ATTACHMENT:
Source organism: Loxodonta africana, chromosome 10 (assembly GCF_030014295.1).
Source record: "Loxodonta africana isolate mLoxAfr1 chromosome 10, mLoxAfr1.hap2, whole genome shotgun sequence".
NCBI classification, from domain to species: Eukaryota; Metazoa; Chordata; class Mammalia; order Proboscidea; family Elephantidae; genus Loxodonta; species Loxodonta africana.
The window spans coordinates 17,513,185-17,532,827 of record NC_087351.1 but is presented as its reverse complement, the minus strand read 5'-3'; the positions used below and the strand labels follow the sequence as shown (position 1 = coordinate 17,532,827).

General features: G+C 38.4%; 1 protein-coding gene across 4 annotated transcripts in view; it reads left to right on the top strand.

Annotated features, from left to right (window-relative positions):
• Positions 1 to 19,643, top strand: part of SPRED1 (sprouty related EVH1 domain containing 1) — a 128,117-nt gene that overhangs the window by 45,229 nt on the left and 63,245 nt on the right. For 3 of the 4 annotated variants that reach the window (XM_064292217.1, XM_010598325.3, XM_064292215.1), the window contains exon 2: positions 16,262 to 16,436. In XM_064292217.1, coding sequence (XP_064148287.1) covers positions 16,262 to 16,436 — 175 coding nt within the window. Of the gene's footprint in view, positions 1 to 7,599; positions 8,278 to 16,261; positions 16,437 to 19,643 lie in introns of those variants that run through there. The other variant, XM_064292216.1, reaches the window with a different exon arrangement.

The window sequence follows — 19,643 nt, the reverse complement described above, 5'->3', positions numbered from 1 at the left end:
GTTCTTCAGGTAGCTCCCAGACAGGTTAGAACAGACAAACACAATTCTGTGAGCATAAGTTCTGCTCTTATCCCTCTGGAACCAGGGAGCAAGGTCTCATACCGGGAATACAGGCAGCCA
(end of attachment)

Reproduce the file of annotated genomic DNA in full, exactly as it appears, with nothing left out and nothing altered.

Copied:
Source organism: Loxodonta africana, chromosome 10 (assembly GCF_030014295.1).
Source record: "Loxodonta africana isolate mLoxAfr1 chromosome 10, mLoxAfr1.hap2, whole genome shotgun sequence".
NCBI classification, from domain to species: Eukaryota; Metazoa; Chordata; class Mammalia; order Proboscidea; family Elephantidae; genus Loxodonta; species Loxodonta africana.
The window spans coordinates 17,513,185-17,532,827 of record NC_087351.1 but is presented as its reverse complement, the minus strand read 5'-3'; the positions used below and the strand labels follow the sequence as shown (position 1 = coordinate 17,532,827).

General features: G+C 38.4%; 1 protein-coding gene across 4 annotated transcripts in view; it reads left to right on the top strand.

Annotated features, from left to right (window-relative positions):
• Positions 1 to 19,643, top strand: part of SPRED1 (sprouty related EVH1 domain containing 1) — a 128,117-nt gene that overhangs the window by 45,229 nt on the left and 63,245 nt on the right. For 3 of the 4 annotated variants that reach the window (XM_064292217.1, XM_010598325.3, XM_064292215.1), the window contains exon 2: positions 16,262 to 16,436. In XM_064292217.1, coding sequence (XP_064148287.1) covers positions 16,262 to 16,436 — 175 coding nt within the window. Of the gene's footprint in view, positions 1 to 7,599; positions 8,278 to 16,261; positions 16,437 to 19,643 lie in introns of those variants that run through there. The other variant, XM_064292216.1, reaches the window with a different exon arrangement.

The window sequence follows — 19,643 nt, the reverse complement described above, 5'->3', positions numbered from 1 at the left end:
GTTCTTCAGGTAGCTCCCAGACAGGTTAGAACAGACAAACACAATTCTGTGAGCATAAGTTCTGCTCTTATCCCTCTGGAACCAGGGAGCAAGGTCTCATACCGGGAATACAGGCAGCCA